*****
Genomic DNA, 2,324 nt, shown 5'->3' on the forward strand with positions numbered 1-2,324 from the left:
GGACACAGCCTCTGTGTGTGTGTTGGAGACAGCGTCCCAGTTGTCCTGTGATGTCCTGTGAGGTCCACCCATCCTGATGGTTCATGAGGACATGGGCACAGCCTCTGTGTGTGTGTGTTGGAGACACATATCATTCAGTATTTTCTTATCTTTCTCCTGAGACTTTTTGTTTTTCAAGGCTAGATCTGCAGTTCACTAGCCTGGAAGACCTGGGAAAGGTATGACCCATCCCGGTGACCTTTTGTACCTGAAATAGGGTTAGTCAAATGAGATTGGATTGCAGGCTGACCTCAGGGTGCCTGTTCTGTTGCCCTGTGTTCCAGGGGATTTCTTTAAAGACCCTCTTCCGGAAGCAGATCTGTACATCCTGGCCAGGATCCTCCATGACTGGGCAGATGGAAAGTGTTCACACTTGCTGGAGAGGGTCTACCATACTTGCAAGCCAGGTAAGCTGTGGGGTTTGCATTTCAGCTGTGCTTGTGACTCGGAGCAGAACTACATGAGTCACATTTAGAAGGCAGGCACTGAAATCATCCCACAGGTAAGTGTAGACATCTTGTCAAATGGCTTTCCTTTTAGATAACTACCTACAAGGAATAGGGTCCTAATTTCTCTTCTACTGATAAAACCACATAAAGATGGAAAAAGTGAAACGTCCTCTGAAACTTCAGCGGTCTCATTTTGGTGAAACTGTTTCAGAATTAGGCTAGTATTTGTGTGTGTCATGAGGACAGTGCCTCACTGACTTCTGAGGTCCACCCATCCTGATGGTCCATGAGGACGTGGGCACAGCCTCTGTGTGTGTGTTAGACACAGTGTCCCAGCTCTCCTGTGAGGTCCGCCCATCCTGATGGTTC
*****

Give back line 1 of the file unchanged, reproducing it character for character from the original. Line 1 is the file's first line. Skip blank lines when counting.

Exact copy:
Genomic DNA, 2,324 nt, shown 5'->3' on the forward strand with positions numbered 1-2,324 from the left: